Justice McDade's concern is well illustrated in Brenda's brief to this court, in which she argues, "Plaintiff John Schnepf and his attorney had the opportunity to observe the Trial Court's posture and mannerisms which could have indicated her position regarding the arguments which counsel were presenting at that time." This might be true, but for all we know Judge Lagoski presided over the hearing like a champion poker player. Under a de novo review, we simply have no way of accounting for these potentially significant nonverbal factors.
¶ 52 Justice McDade articulated an additional, more fundamental flaw in the "test the waters" doctrine, as follows:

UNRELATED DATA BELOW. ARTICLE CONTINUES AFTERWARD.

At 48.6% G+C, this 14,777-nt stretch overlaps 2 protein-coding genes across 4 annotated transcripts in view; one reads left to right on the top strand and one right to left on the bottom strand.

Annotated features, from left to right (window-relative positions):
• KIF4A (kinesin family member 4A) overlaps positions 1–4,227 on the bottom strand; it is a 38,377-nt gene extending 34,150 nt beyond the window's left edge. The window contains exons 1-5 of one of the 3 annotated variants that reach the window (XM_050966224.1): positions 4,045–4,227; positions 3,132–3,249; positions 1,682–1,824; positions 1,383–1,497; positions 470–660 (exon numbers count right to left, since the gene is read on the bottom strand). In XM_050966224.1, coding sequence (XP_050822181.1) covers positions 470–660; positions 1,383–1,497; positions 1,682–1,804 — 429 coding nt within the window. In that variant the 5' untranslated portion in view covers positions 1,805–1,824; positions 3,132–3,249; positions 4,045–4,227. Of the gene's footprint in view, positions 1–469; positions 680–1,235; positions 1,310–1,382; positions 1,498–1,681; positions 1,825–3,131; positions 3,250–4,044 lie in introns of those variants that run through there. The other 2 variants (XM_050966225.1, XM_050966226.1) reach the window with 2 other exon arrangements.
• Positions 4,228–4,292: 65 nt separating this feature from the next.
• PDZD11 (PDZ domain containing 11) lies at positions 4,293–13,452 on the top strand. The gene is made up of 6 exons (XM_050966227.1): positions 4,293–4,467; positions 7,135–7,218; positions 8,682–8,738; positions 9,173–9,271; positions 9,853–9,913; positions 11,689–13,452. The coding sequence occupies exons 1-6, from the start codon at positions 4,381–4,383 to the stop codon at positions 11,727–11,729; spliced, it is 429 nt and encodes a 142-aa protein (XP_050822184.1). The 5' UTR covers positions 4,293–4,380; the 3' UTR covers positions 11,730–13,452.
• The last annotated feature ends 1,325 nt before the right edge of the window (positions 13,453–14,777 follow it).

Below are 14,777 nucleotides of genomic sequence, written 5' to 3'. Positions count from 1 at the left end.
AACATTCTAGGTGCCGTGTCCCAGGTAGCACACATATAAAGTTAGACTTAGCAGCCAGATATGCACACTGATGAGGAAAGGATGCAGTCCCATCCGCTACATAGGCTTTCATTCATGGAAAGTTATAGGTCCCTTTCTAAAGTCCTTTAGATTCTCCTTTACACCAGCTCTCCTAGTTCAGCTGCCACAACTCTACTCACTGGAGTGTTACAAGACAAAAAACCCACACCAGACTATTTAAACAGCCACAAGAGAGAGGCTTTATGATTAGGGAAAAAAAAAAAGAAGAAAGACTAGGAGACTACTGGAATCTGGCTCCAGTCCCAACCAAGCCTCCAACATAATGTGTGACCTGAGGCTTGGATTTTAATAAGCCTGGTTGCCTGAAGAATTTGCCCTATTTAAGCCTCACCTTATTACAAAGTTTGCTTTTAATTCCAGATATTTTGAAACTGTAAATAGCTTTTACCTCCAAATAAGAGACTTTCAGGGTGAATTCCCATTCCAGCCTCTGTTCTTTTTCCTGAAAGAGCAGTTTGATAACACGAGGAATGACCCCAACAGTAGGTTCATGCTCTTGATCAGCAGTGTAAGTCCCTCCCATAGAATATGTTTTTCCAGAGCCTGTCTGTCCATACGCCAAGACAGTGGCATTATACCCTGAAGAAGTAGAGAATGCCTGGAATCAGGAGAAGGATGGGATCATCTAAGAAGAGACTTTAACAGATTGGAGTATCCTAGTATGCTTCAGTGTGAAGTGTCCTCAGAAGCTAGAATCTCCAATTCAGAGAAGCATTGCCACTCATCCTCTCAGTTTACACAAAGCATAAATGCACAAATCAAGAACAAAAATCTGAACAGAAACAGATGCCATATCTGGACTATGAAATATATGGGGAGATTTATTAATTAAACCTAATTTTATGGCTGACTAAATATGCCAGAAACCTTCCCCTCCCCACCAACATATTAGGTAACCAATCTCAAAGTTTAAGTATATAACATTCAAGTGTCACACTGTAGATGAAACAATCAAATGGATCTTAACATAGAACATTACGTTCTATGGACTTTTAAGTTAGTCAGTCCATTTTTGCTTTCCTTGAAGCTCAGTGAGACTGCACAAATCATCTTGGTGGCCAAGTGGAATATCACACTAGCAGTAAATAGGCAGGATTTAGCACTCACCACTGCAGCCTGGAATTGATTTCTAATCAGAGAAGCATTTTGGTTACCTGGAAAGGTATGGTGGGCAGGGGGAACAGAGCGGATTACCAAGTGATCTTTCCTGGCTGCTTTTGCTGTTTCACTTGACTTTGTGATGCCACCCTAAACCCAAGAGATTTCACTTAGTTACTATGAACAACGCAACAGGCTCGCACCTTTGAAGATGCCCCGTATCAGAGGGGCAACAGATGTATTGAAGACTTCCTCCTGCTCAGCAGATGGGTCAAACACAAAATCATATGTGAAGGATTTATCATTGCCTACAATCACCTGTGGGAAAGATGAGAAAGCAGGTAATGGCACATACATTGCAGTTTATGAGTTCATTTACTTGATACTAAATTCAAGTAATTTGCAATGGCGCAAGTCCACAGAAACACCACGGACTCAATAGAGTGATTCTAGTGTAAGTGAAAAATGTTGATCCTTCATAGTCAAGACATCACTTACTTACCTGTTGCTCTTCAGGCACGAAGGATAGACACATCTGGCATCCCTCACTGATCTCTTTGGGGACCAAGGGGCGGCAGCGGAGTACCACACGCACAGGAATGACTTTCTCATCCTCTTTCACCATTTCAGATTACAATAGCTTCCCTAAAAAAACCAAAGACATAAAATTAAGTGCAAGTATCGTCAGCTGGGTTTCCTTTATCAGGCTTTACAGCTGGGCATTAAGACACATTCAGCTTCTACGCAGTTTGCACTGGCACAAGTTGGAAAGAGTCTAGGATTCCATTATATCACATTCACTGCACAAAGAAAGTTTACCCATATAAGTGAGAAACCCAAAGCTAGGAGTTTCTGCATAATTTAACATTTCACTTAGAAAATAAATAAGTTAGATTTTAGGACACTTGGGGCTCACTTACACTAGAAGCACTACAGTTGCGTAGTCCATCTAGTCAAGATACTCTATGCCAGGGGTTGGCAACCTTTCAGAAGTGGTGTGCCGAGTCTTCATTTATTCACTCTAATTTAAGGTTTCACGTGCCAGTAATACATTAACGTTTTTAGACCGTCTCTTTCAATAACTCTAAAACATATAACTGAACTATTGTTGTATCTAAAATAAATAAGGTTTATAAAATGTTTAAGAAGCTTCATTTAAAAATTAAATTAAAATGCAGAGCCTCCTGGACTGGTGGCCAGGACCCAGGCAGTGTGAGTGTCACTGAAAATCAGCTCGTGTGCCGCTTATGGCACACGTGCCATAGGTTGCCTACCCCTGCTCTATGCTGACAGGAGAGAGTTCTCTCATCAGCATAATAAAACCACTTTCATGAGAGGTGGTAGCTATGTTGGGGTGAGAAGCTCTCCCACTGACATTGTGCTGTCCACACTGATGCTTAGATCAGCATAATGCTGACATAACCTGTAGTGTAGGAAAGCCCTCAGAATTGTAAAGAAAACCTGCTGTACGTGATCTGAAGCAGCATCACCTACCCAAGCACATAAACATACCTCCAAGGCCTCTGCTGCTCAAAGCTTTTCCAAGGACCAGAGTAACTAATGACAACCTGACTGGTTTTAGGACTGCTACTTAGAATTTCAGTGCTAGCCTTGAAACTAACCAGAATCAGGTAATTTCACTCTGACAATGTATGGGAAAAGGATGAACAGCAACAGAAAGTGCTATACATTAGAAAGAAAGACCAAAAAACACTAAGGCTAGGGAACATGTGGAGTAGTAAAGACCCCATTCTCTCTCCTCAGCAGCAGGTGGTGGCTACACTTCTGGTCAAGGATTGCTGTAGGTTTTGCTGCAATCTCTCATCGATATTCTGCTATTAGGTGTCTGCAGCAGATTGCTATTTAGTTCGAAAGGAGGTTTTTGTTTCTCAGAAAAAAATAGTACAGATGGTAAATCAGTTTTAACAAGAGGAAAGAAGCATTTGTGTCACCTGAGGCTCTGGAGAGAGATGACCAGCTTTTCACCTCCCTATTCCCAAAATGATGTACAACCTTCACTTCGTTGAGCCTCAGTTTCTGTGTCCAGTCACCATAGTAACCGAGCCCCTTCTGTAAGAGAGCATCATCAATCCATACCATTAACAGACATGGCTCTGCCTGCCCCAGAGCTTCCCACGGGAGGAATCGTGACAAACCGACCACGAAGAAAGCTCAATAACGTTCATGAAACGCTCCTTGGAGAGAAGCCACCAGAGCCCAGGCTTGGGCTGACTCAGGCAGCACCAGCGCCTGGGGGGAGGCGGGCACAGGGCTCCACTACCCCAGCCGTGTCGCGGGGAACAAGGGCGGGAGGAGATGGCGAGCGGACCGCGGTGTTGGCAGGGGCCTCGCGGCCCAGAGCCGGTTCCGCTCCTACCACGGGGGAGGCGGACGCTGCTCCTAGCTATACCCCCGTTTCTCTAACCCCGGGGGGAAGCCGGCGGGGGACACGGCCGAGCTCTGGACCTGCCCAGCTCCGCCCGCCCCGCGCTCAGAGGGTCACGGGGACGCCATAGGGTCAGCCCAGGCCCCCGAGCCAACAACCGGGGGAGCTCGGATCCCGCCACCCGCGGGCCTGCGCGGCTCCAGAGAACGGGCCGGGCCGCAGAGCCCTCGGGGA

"It appears that an acknowledgment that one has 'tipped his hand' is tantamount to a concession that he has prejudged the case and is, therefore, biased. It seems to me that such a finding ought to mandate a recusal rather than militating against it. As it now stands, if the judge has not formed an opinion and given the parties some inkling of what that opinion is, then a party is able to take a recusal as a matter of right; if, on the other hand, the judge has formed an opinion before the evidence has been presented and has tipped his hand to that effect, he must remain as the judge in the case. While I understand and appreciate the need to discourage forum shopping, this result makes no sense to me ." (Emphases in original.) Id. at 345-46, 818 N.E.2d at 864-65 (McDade J., specially concurring).
We agree with Justice McDade's observations and take this opportunity to add some of our own.